Rejoice and Weep

You may be surprise at the thoughts that flash across the screen of your mind when hard times come along. It’s as if the person that you thought you were melted down and a new persona (which may not be new, but been laying low in your sub-consciousness; or perhaps it is new, and the present problem is the cause of its development) emerges forth. Bringing with it ideas and actions which would of never been thought or acted-out by the one who you ‘thought’ you were. These can range from thoughts that you are not worth anything to those of suicide (in extreme cases). It may feel as if the breath that is circulating through out your body is slowly being squeezed out of you, and no one cares or notice.

Unfortunately, there are many such incidents in our communities, homes, and churches that go un-noticed. Life has become so much about self-preservation that the ‘neighbor’ is treated as a stepping-stone (or a decoration that is placed along the road to your fame) and thus his/her struggles is view as his/her business; in other words, “who cares.” What has emerged from the capitalistic belly of the United States is a Christianity that has become unconcerned about the ‘neighbor.’

One may reason that it is impossible to know (as in acquaintance by experience) intimately every person that they come in contact with. That is understandable, but if “each one, reach one” (the origin of this quote escapes me) then our communities, homes, and churches will be better places. Not because there will be no crisis or difficult situations, but because the love and support from others will help those feel the sense of community and belonging that are expressed in these words, “rejoice with those who rejoice, weep with those who weep” (Rom. 12:15, ESV ).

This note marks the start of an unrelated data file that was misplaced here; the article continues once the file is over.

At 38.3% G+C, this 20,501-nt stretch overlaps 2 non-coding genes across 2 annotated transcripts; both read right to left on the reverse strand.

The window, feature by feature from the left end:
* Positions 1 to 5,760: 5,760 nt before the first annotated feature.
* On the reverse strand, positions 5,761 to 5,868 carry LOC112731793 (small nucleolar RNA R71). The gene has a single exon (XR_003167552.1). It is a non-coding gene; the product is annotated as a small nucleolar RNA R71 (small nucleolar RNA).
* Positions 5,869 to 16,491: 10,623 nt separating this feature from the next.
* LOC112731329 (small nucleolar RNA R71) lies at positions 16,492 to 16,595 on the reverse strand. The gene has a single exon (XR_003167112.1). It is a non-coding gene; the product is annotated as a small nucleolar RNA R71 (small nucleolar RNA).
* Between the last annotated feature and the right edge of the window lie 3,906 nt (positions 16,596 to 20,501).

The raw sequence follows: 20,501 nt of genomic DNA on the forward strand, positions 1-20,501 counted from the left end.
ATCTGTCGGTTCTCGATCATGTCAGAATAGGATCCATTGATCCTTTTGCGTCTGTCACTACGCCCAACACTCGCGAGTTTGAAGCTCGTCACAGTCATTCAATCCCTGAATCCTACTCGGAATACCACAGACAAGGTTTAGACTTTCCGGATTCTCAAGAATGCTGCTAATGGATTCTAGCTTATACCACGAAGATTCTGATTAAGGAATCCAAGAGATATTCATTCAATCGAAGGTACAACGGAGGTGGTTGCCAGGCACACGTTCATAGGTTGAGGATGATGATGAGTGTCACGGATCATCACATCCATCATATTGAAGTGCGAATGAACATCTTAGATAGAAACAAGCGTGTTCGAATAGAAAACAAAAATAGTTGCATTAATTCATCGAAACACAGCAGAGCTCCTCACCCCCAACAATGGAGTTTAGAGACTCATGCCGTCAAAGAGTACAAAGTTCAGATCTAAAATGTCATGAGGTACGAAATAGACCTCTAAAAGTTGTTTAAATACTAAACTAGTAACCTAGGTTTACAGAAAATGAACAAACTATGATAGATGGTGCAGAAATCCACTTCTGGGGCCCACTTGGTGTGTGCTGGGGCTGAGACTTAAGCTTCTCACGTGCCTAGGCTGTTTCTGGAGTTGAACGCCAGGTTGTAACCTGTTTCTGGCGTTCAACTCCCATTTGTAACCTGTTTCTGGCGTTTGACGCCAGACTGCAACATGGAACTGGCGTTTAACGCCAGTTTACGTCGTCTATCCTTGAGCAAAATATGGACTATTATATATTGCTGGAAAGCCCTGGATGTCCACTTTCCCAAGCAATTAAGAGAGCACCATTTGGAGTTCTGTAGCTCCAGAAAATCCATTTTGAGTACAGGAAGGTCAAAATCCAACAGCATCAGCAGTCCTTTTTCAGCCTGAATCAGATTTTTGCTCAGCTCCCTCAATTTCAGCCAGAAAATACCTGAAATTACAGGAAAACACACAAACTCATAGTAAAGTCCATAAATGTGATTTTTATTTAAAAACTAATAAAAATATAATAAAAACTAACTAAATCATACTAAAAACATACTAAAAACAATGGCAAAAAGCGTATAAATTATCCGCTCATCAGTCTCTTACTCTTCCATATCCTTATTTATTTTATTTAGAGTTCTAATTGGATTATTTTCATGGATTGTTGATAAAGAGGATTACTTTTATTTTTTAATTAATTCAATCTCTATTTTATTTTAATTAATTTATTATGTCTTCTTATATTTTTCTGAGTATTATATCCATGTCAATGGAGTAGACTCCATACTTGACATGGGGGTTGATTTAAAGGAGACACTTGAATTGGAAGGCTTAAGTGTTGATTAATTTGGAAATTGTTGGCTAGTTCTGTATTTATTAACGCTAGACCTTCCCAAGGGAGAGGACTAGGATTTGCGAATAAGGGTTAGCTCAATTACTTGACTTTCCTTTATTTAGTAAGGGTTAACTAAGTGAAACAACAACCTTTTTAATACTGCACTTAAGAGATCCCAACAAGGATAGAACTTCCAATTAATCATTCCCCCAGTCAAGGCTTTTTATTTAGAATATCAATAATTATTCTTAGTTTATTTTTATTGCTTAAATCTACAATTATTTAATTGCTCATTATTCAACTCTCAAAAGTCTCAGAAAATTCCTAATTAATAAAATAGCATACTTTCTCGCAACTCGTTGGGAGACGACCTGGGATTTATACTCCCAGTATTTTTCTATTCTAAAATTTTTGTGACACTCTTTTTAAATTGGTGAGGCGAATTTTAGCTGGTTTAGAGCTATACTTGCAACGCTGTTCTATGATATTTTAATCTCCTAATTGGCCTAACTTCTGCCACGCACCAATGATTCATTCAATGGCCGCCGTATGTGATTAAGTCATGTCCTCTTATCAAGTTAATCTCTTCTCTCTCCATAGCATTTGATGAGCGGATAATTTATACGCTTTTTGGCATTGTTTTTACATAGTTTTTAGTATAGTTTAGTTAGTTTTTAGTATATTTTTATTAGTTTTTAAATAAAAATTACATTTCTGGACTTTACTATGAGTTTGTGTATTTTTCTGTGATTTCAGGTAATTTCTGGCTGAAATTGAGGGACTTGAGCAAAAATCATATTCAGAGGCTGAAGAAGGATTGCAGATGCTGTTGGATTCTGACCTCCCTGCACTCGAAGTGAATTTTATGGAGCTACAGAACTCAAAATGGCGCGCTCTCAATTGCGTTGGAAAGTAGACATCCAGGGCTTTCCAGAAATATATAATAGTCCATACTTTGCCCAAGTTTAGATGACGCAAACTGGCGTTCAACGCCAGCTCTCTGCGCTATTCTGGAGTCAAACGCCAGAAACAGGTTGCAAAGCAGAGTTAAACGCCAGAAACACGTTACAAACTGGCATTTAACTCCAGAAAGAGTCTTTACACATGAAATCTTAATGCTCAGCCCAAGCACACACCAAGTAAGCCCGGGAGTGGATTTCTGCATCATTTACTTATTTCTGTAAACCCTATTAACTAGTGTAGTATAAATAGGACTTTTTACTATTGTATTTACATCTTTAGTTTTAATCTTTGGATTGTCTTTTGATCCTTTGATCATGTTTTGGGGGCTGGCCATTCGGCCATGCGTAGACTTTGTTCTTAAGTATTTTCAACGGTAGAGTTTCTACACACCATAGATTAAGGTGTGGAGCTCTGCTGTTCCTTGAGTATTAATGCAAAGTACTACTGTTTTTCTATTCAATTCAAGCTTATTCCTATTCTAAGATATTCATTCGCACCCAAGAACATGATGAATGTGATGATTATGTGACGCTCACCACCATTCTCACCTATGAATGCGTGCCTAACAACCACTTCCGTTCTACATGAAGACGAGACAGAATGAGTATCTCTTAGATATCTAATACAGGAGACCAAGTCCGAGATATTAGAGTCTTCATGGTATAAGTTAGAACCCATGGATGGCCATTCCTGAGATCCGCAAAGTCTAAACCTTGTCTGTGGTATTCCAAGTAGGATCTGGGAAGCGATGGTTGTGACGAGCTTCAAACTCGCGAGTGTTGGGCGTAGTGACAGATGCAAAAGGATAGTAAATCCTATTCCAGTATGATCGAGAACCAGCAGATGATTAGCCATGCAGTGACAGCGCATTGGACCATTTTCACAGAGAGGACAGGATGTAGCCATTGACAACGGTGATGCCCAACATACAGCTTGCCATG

Simple words often present sophisticated imagery; and we see this in the scripture quoted above. It calls for sensitivity to the emotional health of one other than yourself. It doesn’t say that people should weep and rejoice when you do so, but it places you (us) in the seat of the one who is to do the action; the one who is to feel concerned. This is evident in the voice that the Greek words χαίρειν (rejoice) and κλαίειν (weep) are found. Both are in the ‘active voice,’ meaning that the subject of the verb is doing the action (Black, p. 12). Paul places the addressees in the position of doers.

This verse implies that a relationship must exist. We are not called to be there only when weeping is going on, but when a person is experiencing events that make them joyful. We can’t let people slip under the radar and drown in the complexities of life, we ought to be there (writer and readers). How many times have you and I let it happen?

In a world that calls for you to “get your fame on,” why not answer the higher calling in Jesus Christ and be a good neighbor—a good Samaritan. As “ambassadors for Jesus” (in the melody of the late and great theme song for Adventurers (smile)) let us strive to be the best representatives of His character as we can. We are not guaranteed to get it right all the time, but God sees the efforts that we will make and will bless it.

Christ did not establish a people that is insensitive to the conditions of others, but one that is concerned about the good times and the bad. Maybe for you, Paul’s words to the Romans, is a “hard saying.” Perhaps you need a moment of reflection to contemplate on the solemn duties of a Christian. Pray, then take a person and be the best representative of Jesus that you can be for them. They are out there and they need us to do something.

Works Cited

Black, D. A. (1994). Learn to Read New Testament Greek: Expanded Edition. Nashville, Tenessee: Broadman & Holman Publishers.


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